There are many alternative treatments to treat arthritis, and acupuncture is one of the most popular.

Arthritis affects millions of people worldwide. It is a common condition that causes pain and inflammation in the joints.

Both rheumatoid arthritis (RA) and osteoarthritis (OA) can greatly impact a person’s ability to function normally. Both conditions involve symptoms ranging from mild discomfort to debilitating pain.

Acupuncture is an ancient treatment with origins in traditional Chinese medicine (TCM). The procedure involves inserting very fine stainless steel needles into specific parts of the body.

Before the treatment, a person undergoes a thorough assessment by a qualified practitioner. Then, an acupuncturist inserts the needles at specific locations on the body according to an individual’s specific health issues.

Studies suggest that acupuncture can relieve the symptoms of arthritis for some people. However, in others, there may be certain associated side effects and risks.

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TCM practitioners have used acupuncture for thousands of years to treat a wide range of complaints, including:

The TCM theory underlying acupuncture is that an essential life energy known as “qi” — pronounced “chee” — flows around the body through channels called “meridians.”

Experts believe a blockage in the flow of qi results in pain or illness. With acupuncture, a practitioner stimulates a combination of over 2,000 acupuncture points, restoring the flow of qi and alleviating symptoms.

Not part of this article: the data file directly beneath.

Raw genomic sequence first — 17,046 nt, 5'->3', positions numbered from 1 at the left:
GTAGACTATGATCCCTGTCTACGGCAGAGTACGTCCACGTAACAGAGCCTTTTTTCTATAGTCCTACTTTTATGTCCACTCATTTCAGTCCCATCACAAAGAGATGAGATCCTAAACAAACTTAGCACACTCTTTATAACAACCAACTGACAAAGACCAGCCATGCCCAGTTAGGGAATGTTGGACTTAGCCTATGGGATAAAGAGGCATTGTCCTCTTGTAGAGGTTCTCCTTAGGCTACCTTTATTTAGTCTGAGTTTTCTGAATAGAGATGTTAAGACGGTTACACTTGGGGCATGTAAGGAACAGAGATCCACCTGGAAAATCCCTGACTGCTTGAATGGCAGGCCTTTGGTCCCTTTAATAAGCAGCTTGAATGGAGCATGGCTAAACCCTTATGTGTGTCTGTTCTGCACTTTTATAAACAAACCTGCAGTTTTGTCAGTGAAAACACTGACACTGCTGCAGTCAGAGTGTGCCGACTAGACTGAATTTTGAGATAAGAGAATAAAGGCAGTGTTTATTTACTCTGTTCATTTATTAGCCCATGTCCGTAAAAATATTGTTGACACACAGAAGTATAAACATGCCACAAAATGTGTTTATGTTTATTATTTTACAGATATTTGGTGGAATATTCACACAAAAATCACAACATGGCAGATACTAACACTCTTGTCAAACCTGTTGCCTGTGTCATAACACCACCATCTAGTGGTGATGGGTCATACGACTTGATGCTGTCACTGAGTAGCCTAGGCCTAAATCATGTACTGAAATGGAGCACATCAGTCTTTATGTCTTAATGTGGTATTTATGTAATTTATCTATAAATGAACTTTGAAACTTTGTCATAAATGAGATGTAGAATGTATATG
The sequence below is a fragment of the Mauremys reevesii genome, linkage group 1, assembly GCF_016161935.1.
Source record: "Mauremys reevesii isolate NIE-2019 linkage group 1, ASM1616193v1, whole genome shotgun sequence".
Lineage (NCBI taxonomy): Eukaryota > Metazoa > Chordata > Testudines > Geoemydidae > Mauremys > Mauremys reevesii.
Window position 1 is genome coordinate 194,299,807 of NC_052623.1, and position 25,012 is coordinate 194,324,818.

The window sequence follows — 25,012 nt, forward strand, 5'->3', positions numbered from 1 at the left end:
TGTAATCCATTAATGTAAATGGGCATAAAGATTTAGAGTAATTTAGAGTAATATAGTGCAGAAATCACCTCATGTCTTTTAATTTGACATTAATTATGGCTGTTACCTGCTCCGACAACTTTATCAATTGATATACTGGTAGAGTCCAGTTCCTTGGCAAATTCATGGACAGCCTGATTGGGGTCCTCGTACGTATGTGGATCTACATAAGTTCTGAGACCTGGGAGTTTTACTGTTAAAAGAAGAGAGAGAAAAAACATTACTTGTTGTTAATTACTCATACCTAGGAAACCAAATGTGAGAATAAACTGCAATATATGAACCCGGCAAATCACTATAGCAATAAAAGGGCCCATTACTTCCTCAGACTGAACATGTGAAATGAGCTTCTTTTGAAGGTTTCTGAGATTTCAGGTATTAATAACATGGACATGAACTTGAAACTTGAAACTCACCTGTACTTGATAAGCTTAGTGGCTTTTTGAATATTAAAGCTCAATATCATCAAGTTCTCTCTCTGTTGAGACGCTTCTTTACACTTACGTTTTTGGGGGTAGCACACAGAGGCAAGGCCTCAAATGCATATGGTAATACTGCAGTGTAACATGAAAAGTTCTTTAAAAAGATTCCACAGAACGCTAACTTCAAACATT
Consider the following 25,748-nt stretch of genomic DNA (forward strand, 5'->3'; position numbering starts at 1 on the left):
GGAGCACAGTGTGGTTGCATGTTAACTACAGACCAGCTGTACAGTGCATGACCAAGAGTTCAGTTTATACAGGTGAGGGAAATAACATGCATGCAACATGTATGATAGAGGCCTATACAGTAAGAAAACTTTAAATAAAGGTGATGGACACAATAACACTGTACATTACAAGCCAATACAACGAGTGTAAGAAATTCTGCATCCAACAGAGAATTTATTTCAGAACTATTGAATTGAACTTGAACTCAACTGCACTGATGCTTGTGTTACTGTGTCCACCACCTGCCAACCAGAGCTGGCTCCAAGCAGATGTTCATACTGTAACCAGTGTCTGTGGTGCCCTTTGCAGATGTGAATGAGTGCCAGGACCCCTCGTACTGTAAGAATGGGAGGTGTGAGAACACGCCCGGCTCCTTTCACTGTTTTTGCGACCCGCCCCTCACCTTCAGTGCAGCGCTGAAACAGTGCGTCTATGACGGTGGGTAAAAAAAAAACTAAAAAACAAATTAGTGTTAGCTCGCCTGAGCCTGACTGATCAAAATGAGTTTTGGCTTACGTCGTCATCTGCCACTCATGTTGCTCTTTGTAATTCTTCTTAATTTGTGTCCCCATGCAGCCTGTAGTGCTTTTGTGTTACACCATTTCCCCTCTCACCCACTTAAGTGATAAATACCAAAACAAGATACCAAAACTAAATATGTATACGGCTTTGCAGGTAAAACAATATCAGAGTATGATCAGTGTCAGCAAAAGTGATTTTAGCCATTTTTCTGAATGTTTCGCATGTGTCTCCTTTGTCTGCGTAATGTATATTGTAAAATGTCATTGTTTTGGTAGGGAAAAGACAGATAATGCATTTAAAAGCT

Many studies have found evidence that acupuncture is effective in treating RA and OA, but exactly how it works is still a matter of debate.

One of the most popular explanations is that acupuncture has an anti-inflammatory effect. It may suppress the body’s inflammatory response, improve blood flow, or relax muscle tone.

Many professionals agree that acupuncture is effective in treating arthritis, but it is difficult to produce robust scientific evidence.

According to TCM, acupuncturists should individualize each patient’s treatment plan. For this reason, conducting reliable and controlled clinical trials can be challenging.

While the exact mechanisms of acupuncture are still unclear, some professionals suggest that if an individual feels better following treatment, it has been a success, whether they understand the process or not.

Many people who undergo acupuncture to treat arthritis report improvements in their quality of life.

According to the Arthritis Foundation, the main benefits of the treatment are:

  • stress relief, following the stimulation of endorphins and oxytocin
  • better sleep, due to the release of melatonin
  • improved sense of well-being from the release of serotonin
  • pain relief, as acupuncture stimulates nerve fibers to block out pain signals

In one study, people with RA in the hand benefitted significantly from acupuncture.

The researchers gave three groups either acupuncture using the TCM method, acupuncture in random points around the body, or no treatment until after the study.